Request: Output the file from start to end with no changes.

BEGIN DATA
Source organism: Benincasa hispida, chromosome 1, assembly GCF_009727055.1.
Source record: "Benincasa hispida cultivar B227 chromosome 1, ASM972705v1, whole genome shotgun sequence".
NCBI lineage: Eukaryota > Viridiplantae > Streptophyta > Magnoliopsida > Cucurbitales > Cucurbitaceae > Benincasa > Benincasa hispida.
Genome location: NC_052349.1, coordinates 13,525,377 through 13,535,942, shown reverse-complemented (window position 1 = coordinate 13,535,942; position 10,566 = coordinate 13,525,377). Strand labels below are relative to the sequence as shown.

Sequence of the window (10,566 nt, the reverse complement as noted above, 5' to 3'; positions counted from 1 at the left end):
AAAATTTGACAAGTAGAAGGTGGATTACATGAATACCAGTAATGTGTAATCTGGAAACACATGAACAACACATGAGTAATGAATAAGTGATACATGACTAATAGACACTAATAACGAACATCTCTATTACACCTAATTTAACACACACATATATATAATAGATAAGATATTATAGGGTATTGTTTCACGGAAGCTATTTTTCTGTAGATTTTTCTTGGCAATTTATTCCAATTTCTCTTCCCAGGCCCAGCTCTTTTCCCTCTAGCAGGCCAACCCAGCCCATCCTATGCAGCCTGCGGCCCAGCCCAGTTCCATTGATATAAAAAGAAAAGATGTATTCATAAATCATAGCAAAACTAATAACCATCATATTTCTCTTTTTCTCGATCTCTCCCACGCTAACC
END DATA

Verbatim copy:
Source organism: Benincasa hispida, chromosome 1, assembly GCF_009727055.1.
Source record: "Benincasa hispida cultivar B227 chromosome 1, ASM972705v1, whole genome shotgun sequence".
NCBI lineage: Eukaryota > Viridiplantae > Streptophyta > Magnoliopsida > Cucurbitales > Cucurbitaceae > Benincasa > Benincasa hispida.
Genome location: NC_052349.1, coordinates 13,525,377 through 13,535,942, shown reverse-complemented (window position 1 = coordinate 13,535,942; position 10,566 = coordinate 13,525,377). Strand labels below are relative to the sequence as shown.

Sequence of the window (10,566 nt, the reverse complement as noted above, 5' to 3'; positions counted from 1 at the left end):
AAAATTTGACAAGTAGAAGGTGGATTACATGAATACCAGTAATGTGTAATCTGGAAACACATGAACAACACATGAGTAATGAATAAGTGATACATGACTAATAGACACTAATAACGAACATCTCTATTACACCTAATTTAACACACACATATATATAATAGATAAGATATTATAGGGTATTGTTTCACGGAAGCTATTTTTCTGTAGATTTTTCTTGGCAATTTATTCCAATTTCTCTTCCCAGGCCCAGCTCTTTTCCCTCTAGCAGGCCAACCCAGCCCATCCTATGCAGCCTGCGGCCCAGCCCAGTTCCATTGATATAAAAAGAAAAGATGTATTCATAAATCATAGCAAAACTAATAACCATCATATTTCTCTTTTTCTCGATCTCTCCCACGCTAACC